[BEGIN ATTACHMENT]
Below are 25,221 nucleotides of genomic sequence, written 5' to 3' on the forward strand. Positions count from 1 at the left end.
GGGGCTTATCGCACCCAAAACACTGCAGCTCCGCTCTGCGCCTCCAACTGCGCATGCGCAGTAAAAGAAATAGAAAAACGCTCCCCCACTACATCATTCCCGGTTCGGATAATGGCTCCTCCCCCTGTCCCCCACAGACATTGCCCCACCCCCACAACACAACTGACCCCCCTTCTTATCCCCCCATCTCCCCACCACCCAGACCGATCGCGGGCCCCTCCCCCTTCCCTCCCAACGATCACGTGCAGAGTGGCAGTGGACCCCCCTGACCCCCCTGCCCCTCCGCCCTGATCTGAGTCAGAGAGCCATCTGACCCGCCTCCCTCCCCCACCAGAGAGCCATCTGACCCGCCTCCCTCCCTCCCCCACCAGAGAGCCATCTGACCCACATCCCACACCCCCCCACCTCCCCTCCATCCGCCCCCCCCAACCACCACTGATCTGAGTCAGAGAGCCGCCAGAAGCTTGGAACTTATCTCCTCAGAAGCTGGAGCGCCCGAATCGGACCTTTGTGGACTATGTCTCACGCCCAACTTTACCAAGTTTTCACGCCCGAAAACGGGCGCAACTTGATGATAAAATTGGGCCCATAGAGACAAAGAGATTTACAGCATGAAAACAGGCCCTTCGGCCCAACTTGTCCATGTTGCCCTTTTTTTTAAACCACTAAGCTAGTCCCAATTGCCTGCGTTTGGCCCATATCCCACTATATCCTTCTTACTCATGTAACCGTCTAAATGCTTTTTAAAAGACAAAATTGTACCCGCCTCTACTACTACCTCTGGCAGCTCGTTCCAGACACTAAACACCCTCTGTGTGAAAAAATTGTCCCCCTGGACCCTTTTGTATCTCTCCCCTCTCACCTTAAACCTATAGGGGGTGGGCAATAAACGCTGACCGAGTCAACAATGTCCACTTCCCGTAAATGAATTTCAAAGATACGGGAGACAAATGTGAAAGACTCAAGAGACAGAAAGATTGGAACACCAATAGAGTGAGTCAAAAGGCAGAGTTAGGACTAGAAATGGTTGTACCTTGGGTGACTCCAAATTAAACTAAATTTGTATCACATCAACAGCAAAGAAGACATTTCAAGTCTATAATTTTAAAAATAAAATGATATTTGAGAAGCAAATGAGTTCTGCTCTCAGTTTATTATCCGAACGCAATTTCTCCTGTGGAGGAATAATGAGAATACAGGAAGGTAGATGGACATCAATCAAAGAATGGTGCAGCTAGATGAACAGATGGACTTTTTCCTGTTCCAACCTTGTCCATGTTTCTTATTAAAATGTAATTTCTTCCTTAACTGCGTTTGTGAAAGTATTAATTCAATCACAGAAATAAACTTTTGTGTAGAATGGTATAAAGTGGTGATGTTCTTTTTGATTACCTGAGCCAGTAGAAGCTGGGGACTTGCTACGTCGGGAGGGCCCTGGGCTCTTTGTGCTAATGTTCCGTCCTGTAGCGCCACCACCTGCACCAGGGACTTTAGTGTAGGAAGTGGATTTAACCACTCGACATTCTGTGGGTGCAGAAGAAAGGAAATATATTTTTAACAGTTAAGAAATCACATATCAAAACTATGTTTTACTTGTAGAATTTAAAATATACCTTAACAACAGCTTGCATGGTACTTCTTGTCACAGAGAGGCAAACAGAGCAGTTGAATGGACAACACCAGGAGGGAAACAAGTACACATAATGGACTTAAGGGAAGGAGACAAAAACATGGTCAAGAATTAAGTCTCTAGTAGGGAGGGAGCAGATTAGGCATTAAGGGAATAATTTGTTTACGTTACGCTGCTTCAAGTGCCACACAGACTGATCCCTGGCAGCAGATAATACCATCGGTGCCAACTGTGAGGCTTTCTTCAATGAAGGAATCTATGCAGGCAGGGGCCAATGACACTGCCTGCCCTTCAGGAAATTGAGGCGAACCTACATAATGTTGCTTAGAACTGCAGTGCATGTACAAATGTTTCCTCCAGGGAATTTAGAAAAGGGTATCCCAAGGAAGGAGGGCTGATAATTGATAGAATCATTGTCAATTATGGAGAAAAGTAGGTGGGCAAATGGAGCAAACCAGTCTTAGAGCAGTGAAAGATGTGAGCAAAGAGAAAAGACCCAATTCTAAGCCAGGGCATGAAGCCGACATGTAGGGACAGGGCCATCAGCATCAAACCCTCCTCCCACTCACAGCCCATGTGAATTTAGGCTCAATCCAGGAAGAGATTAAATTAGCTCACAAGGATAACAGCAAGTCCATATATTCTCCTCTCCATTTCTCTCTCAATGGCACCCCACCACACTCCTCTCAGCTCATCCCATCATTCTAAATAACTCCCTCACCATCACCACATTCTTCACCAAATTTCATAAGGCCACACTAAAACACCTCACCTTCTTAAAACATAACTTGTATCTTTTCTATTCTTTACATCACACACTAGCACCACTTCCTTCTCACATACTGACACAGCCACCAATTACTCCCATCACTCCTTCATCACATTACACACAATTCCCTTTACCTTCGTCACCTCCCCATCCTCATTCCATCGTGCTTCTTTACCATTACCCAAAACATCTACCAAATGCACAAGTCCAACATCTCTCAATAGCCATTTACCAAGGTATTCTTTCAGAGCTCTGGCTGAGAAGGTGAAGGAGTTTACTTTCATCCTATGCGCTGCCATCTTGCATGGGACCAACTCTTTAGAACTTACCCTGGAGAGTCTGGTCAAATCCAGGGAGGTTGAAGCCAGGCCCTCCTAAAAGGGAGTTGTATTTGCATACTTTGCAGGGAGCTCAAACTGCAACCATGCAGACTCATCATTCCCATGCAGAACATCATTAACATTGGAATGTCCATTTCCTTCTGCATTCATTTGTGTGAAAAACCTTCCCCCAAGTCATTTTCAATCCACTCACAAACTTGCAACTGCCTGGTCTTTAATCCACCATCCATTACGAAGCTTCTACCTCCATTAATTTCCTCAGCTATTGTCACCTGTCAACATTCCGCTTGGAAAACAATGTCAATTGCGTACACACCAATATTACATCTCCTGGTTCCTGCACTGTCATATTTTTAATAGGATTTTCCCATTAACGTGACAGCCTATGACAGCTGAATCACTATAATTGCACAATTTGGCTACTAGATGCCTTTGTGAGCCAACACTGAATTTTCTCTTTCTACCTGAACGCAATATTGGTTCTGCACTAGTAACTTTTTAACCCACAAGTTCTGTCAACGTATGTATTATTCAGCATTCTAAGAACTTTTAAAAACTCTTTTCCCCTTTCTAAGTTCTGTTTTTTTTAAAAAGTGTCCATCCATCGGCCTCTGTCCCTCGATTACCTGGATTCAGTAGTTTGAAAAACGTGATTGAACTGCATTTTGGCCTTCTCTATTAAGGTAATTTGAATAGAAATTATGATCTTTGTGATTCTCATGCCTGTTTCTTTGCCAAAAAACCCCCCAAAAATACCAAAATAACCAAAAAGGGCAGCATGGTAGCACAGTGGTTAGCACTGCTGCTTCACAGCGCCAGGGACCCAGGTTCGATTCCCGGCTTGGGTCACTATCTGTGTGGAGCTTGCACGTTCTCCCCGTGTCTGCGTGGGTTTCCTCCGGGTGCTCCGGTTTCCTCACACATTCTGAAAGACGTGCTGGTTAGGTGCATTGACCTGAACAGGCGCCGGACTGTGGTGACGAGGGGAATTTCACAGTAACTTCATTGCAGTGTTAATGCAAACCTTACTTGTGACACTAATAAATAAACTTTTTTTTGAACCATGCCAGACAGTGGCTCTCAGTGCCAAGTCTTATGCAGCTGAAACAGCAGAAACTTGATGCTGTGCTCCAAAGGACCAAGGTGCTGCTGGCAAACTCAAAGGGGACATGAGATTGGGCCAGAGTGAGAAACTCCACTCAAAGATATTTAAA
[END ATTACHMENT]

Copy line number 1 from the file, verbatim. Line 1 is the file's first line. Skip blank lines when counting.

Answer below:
Below are 25,221 nucleotides of genomic sequence, written 5' to 3' on the forward strand. Positions count from 1 at the left end.